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During our last days in Ladakh, we visited a farm house close to Shanti Stupa, in the outskirt of Leh’s green valley. The building on the property was build from local materials, expect for the glass that had been imported. Taking out the glass, they could recycle and rebuild the house by only using materials from the property.

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Also, the food that we were served for dinner, breakfast, and lunch was all provided locally from the farm, with the exception of sugar and rice (that could not be harvest there due to the high altitude).

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Early in the morning during our stay in the farm, the 4 of us made a hike up to the valleys and saw a herd of yaks feeding on the grass grown on the riverside, and a herd of bharals (Himalayan blue sheeps) running across the valley with phenomenal natural camouflage with the mountains.

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Retrospective: Pearl of the Orient

Looking back to my stay in Shanghai and feeling  little guilty for my delayed diary entry about it, I can’t help but feel a strange sense of nostalgia. The city, as advanced and cosmopolitan as it is, lingers on a heavy scent of history. Even its diversity stems from a geo-historical context.

The Shanghai Urban Planning Exhibition Centre is dedicated to showcasing the composition of the city. It stands in the city centre, beside People’s Park.

The climate was misty, characteristic of the water bound city.

It is rated a National AAAA class Tourist Attraction and National Science Education Base. The emphasis of urban planning education is evident in Shanghai, and the fact that similar exhibition centres exist in other renowned cities and towns such as Beijing, Suzhou, Hangzhou and Chongqing suggests that the government recognizes its importance.

The juxtaposition of tradition Shanghainese Nongtang (in a Shanghainese accent it sounds like Longtang) creates a hybrid of Shikumen architecture. It intrigues me, and opens me to new perspectives — perhaps the invasion of foreign architecture can spark something new, and local. 

Even the Chinese characters, the architecture speaks a different language entirely. Here, it is a mark of the city’s history and the foundation for what proceeds.

Ladakh – Little Tibet

 

Watching the rare documentary of The Yogis of Tibet offered a great insight into the ancient culture and practice of Tibetan throughout the years in Tibet and after their refuge to other regions. The hardship of their external environment allowed them to look inside and practice their daily rituals.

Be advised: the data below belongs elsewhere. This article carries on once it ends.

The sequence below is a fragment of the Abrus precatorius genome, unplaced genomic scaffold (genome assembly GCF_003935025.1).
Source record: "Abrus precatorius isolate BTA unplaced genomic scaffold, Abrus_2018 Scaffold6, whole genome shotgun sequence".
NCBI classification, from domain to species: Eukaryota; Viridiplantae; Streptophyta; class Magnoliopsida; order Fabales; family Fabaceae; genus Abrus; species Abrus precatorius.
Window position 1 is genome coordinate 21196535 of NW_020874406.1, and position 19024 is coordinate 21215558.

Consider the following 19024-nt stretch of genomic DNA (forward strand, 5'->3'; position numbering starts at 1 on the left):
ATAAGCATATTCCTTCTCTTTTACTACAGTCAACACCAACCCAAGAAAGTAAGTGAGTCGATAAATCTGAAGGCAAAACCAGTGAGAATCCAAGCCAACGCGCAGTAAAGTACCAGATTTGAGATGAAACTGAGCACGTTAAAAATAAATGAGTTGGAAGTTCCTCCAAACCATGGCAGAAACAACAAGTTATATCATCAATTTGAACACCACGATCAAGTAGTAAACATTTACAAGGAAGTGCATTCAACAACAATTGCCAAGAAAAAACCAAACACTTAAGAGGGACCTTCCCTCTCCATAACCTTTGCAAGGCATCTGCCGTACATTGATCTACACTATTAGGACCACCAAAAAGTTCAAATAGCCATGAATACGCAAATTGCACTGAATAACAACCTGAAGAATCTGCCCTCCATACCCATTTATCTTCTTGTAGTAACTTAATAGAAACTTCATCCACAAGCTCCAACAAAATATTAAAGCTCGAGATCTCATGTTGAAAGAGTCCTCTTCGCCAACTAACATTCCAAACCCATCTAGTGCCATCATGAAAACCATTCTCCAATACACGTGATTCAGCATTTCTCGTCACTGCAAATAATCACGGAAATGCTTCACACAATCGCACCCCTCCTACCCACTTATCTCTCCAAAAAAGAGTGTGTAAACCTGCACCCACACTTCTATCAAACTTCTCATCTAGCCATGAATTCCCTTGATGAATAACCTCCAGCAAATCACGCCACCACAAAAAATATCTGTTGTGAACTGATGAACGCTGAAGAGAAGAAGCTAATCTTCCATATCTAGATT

The presence of Ladakhi military against the Chinese army and for being part of the Jammu and Kashmir region was indeed very much felt. However, being in Ladakh and getting a sense of the Tibetan culture was an extraordinary experience.

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We were so honored and blessed to be able to attend two of His Holiness the Dalai Lama’s teaching in Ladakh on August 8th and 9th.

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On Aug 8th, His Holliness visited Saboo and Stok Villages in Ladakh and initiated the opening ceremony of Ngari Institute of Buddhist Dialectics at Saboo in Ladakh, which had been constructed by the instruction of His Holiness as to integrate traditional buddhists and modern education for the benefit of the people of Ladakh and other Himalayan regions.

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His Holiness the Dalai Lama talked about the need of education on compassion versus on the materials in today’s world. Despite of the differences in religions, all have the same message of self discipline and compassion, and all practice love, tolerance, and forgiveness. He emphasized that doing rituals and mantras are not solely enough and one should learn the philosophy and think about the process.

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Ladakhi Women in their traditional attire doing a dance at the end of the ceremony.

It was such a traditional, intimate, local ceremony and pure bliss that we could attend and be able to sit in the foreigners’ section with an English translator on the spot. Learning about how the local people dress and participate in such ceremonies, as well as being at the presence of His Holiness was priceless.

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During the ceremony, everyone was graciously served with traditional Tibetan tea (butter tea) and a small serving of  Dresil, Tibetan sweet rice. The hospitality and generousness of the people in Ladakh was indeed one of a kind. 

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On Aug 9th, we made an early departure to the Thiksey monastery for another public gathering of local people, Buddhist monks and nuns, and students with the presence of His Holiness the Dalai Lama.

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All streets were decorated with new or old prayer flags, locals were sweeping the streets to greet such an honorable guest, and the spirit of the villages and people were immensely high in spirituality.

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Such a blissful experience to be there! After getting there around 7 am, we were able to rest and watch the crowds come in and settle.